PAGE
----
Applying this standard to the facts of this case, we believe there was sufficient evidence for the jury reasonably to have concluded that Monsanto and some of its distributors were parties to an "agreement" or "conspiracy" to maintain resale prices and terminate price cutters. In fact there was substantial direct evidence of agreements to maintain prices. There was testimony from a Monsanto district manager, for example, that Monsanto on at least two occasions in early 1969, about five months after Spray-Rite was terminated, approached price-cutting distributors and advised that if they did not maintain the suggested resale price, they would not receive adequate supplies of Monsanto's new corn herbicide. Tr. 1929-1934. When one of the distributors did not assent, this information was referred to the Monsanto regional office, and it complained to the distributor's parent company. There was evidence that the parent instructed its subsidiary to comply, and the distributor informed Monsanto that it would charge the suggested price. Id., at 1933-1934. Evidence of this kind plainly is relevant and persuasive as to a meeting of minds.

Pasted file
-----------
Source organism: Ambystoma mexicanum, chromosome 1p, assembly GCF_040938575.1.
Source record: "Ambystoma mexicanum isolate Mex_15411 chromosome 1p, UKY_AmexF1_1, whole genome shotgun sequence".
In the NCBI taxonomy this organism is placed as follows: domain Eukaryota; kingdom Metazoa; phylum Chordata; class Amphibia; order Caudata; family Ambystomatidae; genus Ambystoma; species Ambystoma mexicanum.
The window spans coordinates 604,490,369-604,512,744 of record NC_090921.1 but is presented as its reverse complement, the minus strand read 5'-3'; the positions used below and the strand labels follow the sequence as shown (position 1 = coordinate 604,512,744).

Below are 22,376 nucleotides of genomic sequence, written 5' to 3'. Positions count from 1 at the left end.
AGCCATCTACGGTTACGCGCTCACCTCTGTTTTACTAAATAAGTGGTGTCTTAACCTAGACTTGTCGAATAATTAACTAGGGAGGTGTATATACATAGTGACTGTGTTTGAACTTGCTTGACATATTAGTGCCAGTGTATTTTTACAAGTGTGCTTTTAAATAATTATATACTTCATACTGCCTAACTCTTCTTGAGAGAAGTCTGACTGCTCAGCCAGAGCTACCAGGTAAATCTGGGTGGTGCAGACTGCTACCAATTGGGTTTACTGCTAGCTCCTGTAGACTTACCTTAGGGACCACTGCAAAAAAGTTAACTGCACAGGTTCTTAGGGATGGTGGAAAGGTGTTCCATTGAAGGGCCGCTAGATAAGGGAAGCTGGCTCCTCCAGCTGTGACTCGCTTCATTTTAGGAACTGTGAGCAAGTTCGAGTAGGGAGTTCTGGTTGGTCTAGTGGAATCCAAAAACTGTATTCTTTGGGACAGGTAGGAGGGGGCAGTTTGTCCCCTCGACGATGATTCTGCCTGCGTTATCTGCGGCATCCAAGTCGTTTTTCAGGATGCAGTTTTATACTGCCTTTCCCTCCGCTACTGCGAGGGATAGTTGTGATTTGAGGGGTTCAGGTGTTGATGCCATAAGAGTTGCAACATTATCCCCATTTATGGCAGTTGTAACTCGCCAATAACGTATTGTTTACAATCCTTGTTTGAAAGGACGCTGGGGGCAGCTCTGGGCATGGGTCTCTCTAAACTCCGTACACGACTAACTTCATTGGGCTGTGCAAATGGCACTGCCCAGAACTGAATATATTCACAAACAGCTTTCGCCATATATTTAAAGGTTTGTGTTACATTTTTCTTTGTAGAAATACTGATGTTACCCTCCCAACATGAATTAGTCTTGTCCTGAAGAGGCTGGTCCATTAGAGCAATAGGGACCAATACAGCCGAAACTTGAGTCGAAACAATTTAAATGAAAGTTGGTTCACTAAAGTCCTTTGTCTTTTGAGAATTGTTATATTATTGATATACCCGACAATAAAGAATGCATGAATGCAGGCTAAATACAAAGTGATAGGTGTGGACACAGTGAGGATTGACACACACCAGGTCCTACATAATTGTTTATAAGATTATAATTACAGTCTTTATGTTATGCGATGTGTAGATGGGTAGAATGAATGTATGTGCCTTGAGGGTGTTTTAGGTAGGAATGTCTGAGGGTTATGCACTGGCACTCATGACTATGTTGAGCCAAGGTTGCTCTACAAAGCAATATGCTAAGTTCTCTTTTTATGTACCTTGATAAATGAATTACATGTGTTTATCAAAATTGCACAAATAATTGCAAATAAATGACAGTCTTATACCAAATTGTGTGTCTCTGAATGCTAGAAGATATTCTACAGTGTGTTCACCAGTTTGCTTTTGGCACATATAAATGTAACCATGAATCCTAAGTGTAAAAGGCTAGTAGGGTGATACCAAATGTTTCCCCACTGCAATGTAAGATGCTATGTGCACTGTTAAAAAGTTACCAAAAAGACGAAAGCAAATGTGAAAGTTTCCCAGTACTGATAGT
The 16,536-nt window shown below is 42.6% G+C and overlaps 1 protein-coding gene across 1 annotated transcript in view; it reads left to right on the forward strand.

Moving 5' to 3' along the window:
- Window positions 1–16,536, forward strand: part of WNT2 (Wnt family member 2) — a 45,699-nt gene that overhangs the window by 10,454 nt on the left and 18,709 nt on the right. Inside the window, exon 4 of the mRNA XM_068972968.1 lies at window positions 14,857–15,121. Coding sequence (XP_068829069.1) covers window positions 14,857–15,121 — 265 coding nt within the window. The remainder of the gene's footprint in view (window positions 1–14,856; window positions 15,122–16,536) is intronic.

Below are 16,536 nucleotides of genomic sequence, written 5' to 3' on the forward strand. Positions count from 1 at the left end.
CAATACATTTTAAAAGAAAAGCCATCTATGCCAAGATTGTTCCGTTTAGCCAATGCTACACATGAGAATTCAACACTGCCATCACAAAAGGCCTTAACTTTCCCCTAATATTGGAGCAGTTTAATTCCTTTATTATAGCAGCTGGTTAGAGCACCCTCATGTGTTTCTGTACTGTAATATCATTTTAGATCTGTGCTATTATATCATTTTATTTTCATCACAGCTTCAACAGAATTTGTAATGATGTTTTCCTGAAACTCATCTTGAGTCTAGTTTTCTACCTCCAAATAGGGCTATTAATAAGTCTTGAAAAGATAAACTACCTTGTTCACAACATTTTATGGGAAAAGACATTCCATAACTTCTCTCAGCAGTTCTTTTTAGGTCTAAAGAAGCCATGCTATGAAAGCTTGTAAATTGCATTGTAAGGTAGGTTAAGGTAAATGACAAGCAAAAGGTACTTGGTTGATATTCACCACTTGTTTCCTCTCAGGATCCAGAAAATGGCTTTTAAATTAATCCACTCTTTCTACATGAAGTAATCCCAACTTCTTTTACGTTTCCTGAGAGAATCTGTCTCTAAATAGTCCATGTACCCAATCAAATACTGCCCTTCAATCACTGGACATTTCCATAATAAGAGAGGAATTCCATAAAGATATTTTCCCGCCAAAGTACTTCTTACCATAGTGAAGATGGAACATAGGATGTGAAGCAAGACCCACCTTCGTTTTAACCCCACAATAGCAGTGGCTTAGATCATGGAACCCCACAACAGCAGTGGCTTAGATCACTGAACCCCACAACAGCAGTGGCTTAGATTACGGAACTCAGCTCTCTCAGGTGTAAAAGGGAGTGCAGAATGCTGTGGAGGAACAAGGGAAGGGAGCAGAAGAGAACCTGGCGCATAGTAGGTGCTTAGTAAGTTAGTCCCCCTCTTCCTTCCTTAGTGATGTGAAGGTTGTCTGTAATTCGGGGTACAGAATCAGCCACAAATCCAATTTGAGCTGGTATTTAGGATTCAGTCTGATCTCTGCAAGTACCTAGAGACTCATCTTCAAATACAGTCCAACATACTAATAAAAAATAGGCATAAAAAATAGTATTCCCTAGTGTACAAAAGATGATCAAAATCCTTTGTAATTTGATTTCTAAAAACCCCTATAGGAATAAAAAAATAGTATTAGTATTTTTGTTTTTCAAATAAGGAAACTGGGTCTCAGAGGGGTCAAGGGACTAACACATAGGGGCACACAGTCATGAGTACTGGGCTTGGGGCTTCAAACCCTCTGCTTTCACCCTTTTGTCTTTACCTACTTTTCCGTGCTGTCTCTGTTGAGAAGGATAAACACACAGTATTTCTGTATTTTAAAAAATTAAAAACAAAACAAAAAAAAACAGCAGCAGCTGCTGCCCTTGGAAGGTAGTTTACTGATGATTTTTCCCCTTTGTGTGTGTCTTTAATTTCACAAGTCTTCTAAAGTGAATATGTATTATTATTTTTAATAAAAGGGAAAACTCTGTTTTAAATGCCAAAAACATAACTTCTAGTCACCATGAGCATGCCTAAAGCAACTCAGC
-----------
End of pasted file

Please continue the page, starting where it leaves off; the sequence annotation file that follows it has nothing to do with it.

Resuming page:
An arguably more ambiguous example is a newsletter from one of the distributors to his dealer-customers. The newsletter is dated October 1, 1968, just four weeks before Spray-Rite was terminated. It was written after a meeting between the author and several Monsanto officials, id., at 2564, 2571-2573, and discusses Monsanto's efforts to "ge[t] the `market place in order.' " App. A-65. The newsletter reviews